Ashley Giles: I won't scream and shout at England players
England were in shock. They were probably in meltdown as well. In losing to Australia by one wicket with three balls to spare after the last-wicket pair put on 57, it was entering the kind of territory where you wondered when they might win again.
So disturbed were they by this latest, though not first, setback on this tour that Alastair Cook did not try to explain to the press what might have gone wrong. He has run out of reasons, excuses and apologies by now.
Instead, in came Eoin Morgan, the gallant centurion who had scored one of the great one-day hundreds. No one asked him about that, of course. How, Morgs, did England mess that one up?
"The guys probably shouldn't be as harsh as they will be on themselves," he said. "Naturally they will be, but if you look through today's game we've done a lot of things right. It is quite tough. We let a good side come in at the end and we allowed them to play. We didn't finish as well as we would have liked. We're as surprised as anybody at the result."
England's death bowling will come under closest scrutiny and Morgan admitted that allowing James Faulkner to retain the strike at the end proved fatal. "We allowed Faulkner to play like he does, which obviously isn't part of our plans," he said. "With a No 11 batting at the other end you'd expect him to face the majority of the balls."
Cook's options in the final overs were limited after Boyd Rankin was forced off with a hamstring injury. Morgan was also on the sidelines with a calf problem, and both are doubtful for Sunday's third match in Sydney. The loss of Rankin could be offset by Stuart Broad's return from his break but Morgan's loss would be a major blow. "We'll see over the next 24 hours how I pull up tomorrow and travel to Sydney," he said.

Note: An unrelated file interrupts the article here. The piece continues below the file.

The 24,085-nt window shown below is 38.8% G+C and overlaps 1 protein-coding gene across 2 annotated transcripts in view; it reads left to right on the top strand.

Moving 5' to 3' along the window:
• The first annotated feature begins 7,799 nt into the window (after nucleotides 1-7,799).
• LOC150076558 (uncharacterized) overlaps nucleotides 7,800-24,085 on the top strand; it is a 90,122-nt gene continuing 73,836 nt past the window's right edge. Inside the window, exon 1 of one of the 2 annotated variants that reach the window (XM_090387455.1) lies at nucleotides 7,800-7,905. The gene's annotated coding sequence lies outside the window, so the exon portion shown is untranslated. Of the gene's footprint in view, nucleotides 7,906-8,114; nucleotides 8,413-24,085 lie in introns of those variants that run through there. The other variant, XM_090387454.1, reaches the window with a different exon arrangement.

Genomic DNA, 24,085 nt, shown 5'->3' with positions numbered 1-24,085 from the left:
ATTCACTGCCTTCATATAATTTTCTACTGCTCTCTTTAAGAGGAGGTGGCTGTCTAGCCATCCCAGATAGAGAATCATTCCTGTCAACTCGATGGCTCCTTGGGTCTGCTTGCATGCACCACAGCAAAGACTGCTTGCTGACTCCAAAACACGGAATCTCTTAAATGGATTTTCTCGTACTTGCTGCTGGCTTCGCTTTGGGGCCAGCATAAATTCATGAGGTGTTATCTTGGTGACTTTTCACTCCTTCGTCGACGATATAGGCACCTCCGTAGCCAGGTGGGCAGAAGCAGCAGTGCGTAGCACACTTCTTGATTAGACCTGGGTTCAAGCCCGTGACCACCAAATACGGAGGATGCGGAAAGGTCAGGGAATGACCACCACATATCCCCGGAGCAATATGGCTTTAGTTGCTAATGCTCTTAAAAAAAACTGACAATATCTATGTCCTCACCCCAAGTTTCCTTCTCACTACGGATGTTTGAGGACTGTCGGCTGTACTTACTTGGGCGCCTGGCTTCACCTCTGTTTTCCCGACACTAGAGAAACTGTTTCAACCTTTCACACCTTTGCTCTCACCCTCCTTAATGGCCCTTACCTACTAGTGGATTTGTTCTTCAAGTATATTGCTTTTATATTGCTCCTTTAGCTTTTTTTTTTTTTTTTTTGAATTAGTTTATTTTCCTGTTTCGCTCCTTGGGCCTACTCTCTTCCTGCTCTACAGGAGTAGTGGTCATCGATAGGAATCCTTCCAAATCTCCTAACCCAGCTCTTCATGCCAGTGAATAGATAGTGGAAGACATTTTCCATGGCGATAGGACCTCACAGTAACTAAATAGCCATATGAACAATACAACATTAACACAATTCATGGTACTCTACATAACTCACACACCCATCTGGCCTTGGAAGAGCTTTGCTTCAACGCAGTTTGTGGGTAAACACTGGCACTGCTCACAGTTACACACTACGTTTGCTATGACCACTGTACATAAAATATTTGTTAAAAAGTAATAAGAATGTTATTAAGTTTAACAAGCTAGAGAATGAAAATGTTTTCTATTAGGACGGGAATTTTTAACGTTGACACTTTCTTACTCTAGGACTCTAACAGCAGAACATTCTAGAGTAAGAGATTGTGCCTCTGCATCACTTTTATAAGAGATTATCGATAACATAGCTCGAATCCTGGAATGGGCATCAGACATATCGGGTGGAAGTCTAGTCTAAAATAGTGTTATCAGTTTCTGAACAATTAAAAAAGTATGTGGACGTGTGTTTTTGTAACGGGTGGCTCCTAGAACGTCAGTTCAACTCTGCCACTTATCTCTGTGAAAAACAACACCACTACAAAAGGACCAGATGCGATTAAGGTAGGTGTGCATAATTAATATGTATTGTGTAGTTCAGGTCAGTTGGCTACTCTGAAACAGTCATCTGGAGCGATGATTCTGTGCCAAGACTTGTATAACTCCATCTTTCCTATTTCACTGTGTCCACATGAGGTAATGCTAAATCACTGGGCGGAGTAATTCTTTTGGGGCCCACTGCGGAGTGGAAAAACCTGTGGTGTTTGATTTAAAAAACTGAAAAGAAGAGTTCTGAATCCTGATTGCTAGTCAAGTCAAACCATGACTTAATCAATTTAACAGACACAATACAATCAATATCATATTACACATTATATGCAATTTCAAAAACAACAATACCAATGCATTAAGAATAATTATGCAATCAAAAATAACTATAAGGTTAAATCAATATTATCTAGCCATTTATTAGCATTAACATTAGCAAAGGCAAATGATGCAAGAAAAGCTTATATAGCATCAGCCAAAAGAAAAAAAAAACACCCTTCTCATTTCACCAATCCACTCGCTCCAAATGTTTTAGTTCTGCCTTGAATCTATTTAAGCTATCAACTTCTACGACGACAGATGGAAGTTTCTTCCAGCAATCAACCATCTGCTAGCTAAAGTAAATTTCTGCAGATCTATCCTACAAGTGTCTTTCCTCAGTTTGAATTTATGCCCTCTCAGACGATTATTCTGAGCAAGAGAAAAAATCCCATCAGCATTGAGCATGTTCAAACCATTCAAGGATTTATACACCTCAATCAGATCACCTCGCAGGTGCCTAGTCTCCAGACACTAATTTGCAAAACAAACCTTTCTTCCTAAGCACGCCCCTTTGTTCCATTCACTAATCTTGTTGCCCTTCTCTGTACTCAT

The limited-overs coach, Ashley Giles, has the unenviable task of picking the players up after an eighth consecutive defeat in all formats against Australia – dating back to last summer. England's record number of consecutive losses across all formats is 10 – a figure that is in danger.
"One thing I won't do is scream and shout at them," Giles said. "They're all pretty low and we need to pick them back up, they need to get some energy back. But we need to analyse as well. We didn't quite get it right and we need to learn along the way.
"As long as we're learning and improving, I'll be happy. We were just a hair's width away from winning the game," he added.
Faulkner admitted his mind had been racing at the end. "There was a fair bit. The crowd was quite loud," he said. "I've been in that situation a fair few times, being the all-rounder at the end, and a lot of times I haven't been successful and have stuffed up the game, so it was just nice to get the boys over the line. I thought it was a great team effort to chase down 300."
Faulkner said he started to believe he could pull off an unlikely win when the No 11, Clint McKay, proved he could keep out England's bowlers. Asked if he thought it was over when McKay came in with more than 50 still needed, he said: "It was looking that way, wasn't it? But Clint McKay hung around, he's got a beautiful forward defence and we saw it again tonight."
He added: "When we needed about 30 to win the crowd started to get behind us and I thought we had a real chance. After that we started to hit the fence and everything turned our way."
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